South Bay Vigils Planned to Mourn Victims of Pittsburgh Synagogue Massacre

In light of Saturday’s shooting at a Pittsburgh synagogue that left 11 dead, several groups throughout the Bay Area have been holding memorial vigils to mourn one of the deadliest attacks on Jewish people in the U.S.

The 20-minute massacre during a baby-naming service at the Tree of Life Synagogue also wounded six others—four of them police officers. Robert Bowers, the 46-year-old suspected shooter who reportedly posted reams of anti-Semitic slurs on a social media site called Gab, has been charged with 29 counts of hate crimes and weapons offenses.

At San Jose State, Jewish organizations on campus will gather at 6:30 this evening near the Cesar Chavez arc by Seventh Street for a candlelight memorial.

At 5pm Tuesday, the Jewish Federation of Silicon Valley will hold an interfaith vigil outside San Jose City Hall. The federation has also set up a crowd-funding account to raise money for survivors of the terrorist attack. Money raised through the fund will help pay for psychological treatment, security services and medical bills. Click here to donate.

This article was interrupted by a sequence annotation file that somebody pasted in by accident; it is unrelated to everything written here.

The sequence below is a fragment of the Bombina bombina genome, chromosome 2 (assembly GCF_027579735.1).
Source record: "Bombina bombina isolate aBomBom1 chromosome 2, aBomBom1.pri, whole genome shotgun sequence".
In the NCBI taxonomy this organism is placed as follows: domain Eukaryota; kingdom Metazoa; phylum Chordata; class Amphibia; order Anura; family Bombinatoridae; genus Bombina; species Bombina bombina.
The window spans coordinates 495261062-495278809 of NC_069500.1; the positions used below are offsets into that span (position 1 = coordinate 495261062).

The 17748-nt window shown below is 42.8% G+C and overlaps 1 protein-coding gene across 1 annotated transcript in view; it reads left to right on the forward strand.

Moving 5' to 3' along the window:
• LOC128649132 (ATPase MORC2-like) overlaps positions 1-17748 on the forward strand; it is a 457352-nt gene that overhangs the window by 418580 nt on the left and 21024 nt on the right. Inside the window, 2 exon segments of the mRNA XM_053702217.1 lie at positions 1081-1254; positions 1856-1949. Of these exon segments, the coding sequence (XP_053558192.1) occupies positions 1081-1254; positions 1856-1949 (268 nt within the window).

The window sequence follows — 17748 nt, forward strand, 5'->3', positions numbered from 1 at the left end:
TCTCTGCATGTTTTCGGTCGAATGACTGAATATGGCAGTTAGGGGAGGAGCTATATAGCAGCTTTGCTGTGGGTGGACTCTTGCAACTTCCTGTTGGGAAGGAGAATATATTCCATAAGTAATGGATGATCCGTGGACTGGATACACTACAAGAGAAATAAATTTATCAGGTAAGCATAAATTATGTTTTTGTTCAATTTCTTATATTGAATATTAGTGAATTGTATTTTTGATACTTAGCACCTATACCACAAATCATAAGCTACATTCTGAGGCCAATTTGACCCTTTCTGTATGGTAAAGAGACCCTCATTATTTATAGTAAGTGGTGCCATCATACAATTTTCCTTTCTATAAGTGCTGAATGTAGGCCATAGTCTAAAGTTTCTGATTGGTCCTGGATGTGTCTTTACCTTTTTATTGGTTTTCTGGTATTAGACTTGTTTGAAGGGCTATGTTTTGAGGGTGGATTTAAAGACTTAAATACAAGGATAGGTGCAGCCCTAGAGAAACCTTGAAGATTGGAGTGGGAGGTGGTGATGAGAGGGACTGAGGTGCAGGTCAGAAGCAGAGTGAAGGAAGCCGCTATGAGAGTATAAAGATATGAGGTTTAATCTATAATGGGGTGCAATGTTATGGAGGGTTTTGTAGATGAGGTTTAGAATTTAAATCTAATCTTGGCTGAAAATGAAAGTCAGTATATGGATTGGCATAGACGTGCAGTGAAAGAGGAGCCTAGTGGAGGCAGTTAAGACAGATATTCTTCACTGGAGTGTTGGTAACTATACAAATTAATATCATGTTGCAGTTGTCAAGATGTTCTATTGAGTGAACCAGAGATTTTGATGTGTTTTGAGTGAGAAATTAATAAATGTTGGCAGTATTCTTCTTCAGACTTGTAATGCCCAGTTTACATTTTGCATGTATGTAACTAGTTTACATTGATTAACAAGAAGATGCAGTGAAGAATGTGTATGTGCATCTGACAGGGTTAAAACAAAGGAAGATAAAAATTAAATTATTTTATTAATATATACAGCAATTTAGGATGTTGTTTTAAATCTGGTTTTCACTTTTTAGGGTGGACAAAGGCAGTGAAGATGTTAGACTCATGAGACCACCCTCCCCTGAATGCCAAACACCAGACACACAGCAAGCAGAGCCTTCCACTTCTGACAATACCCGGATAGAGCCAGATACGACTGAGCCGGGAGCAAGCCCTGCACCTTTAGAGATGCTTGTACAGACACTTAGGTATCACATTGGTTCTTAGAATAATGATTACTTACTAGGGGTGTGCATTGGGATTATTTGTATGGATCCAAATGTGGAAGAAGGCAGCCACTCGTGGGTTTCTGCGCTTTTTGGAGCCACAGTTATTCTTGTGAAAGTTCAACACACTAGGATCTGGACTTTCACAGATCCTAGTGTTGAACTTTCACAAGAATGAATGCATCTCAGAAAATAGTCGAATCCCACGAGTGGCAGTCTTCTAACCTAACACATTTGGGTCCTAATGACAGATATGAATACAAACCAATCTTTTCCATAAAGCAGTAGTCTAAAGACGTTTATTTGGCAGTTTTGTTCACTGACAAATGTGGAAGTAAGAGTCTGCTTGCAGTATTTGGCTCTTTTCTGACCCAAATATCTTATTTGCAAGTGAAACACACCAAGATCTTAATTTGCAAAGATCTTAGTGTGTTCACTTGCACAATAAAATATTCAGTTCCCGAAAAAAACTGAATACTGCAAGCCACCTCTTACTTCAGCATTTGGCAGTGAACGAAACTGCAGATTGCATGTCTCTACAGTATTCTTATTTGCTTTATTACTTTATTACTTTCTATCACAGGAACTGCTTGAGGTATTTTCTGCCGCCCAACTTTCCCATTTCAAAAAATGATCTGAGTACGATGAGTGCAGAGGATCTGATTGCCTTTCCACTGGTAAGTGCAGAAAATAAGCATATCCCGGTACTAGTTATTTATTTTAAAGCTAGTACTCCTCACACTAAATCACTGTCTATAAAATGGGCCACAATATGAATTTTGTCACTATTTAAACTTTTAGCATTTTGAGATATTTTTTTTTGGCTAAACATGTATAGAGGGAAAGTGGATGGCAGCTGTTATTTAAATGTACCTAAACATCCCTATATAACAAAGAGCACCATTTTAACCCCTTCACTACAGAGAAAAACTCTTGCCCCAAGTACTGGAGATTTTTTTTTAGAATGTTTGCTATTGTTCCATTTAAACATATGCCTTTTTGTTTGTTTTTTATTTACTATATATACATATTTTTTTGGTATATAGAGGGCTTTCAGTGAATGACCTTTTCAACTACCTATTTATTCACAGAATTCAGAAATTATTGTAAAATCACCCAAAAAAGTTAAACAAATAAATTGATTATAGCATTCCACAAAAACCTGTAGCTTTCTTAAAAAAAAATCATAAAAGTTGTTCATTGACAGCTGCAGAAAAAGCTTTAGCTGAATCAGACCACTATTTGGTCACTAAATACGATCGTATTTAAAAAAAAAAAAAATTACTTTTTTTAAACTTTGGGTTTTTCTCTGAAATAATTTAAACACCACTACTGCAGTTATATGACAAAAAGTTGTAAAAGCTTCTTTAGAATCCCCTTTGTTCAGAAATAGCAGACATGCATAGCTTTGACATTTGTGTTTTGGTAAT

Jyl Jurman, CEO of the Jewish Federation of Silicon Valley, said in a statement that the events in Pittsburgh have prompted her to take extra precautions here in the South Bay.

“The peace of Shabbat was shattered [Saturday] morning as we learned of the horrific attack that took place at the Tree of Life synagogue in Pittsburgh,” she wrote in an email over the weekend. “We are heartbroken and angry. Our thoughts and prayers are with the entire Pittsburgh Jewish community and the families of the victims of this vicious attack. We have been working with Los Gatos Police Department, San Jose Police Department, Santa Clara County Sheriffs Department and other law enforcement agencies and greatly appreciate their attention to our safety.May the memory of those who so tragically lost their lives be for a blessing.”

Silicon Valley Muslims and members of other religious minority organizations offered condolences to the survivors and condemnation of the attack as well.

“There is a horrifying outbreak of hate and bigotry across America today,” Hasan Zillur Rahim, spokesman for the Evergreen Islamic Center in San Jose, said in a news release. “Our schools, public venues and places of worship are under assault by the intolerant and the violent. Yet we must not give up hope. We must continue to build alliances with majority Americans to stop the violence and the intolerance that are ripping our country apart. We pledge to work unceasingly with our fellow-Americans in ensuring that people of all persuasions and color are safe from acts of lone-wolf or organized groups involved in terrorism or bigotry.”

The San Jose-based Islamic Networks Group, which also issued a statement of solidarity for the Pittsburgh synagogue, launched a crowd-funding campaign to raise money for the survivors. Click here to donate.

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